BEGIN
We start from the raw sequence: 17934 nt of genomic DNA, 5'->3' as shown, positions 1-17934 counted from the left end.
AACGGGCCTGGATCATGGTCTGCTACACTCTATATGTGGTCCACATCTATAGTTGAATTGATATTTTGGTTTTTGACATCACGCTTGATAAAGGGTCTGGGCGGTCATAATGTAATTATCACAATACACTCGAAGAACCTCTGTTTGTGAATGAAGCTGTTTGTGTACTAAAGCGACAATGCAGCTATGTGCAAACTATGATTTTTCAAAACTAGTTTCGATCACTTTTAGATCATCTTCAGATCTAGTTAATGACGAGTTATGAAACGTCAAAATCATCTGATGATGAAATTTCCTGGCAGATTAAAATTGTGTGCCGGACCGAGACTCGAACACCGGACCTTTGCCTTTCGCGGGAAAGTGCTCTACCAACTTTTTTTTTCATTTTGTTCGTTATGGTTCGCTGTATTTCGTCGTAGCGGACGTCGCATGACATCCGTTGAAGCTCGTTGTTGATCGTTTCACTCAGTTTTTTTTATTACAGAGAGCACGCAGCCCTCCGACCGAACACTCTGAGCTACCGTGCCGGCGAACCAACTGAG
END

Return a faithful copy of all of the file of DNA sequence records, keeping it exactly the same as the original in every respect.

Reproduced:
We start from the raw sequence: 17934 nt of genomic DNA, 5'->3' as shown, positions 1-17934 counted from the left end.
AACGGGCCTGGATCATGGTCTGCTACACTCTATATGTGGTCCACATCTATAGTTGAATTGATATTTTGGTTTTTGACATCACGCTTGATAAAGGGTCTGGGCGGTCATAATGTAATTATCACAATACACTCGAAGAACCTCTGTTTGTGAATGAAGCTGTTTGTGTACTAAAGCGACAATGCAGCTATGTGCAAACTATGATTTTTCAAAACTAGTTTCGATCACTTTTAGATCATCTTCAGATCTAGTTAATGACGAGTTATGAAACGTCAAAATCATCTGATGATGAAATTTCCTGGCAGATTAAAATTGTGTGCCGGACCGAGACTCGAACACCGGACCTTTGCCTTTCGCGGGAAAGTGCTCTACCAACTTTTTTTTTCATTTTGTTCGTTATGGTTCGCTGTATTTCGTCGTAGCGGACGTCGCATGACATCCGTTGAAGCTCGTTGTTGATCGTTTCACTCAGTTTTTTTTATTACAGAGAGCACGCAGCCCTCCGACCGAACACTCTGAGCTACCGTGCCGGCGAACCAACTGAG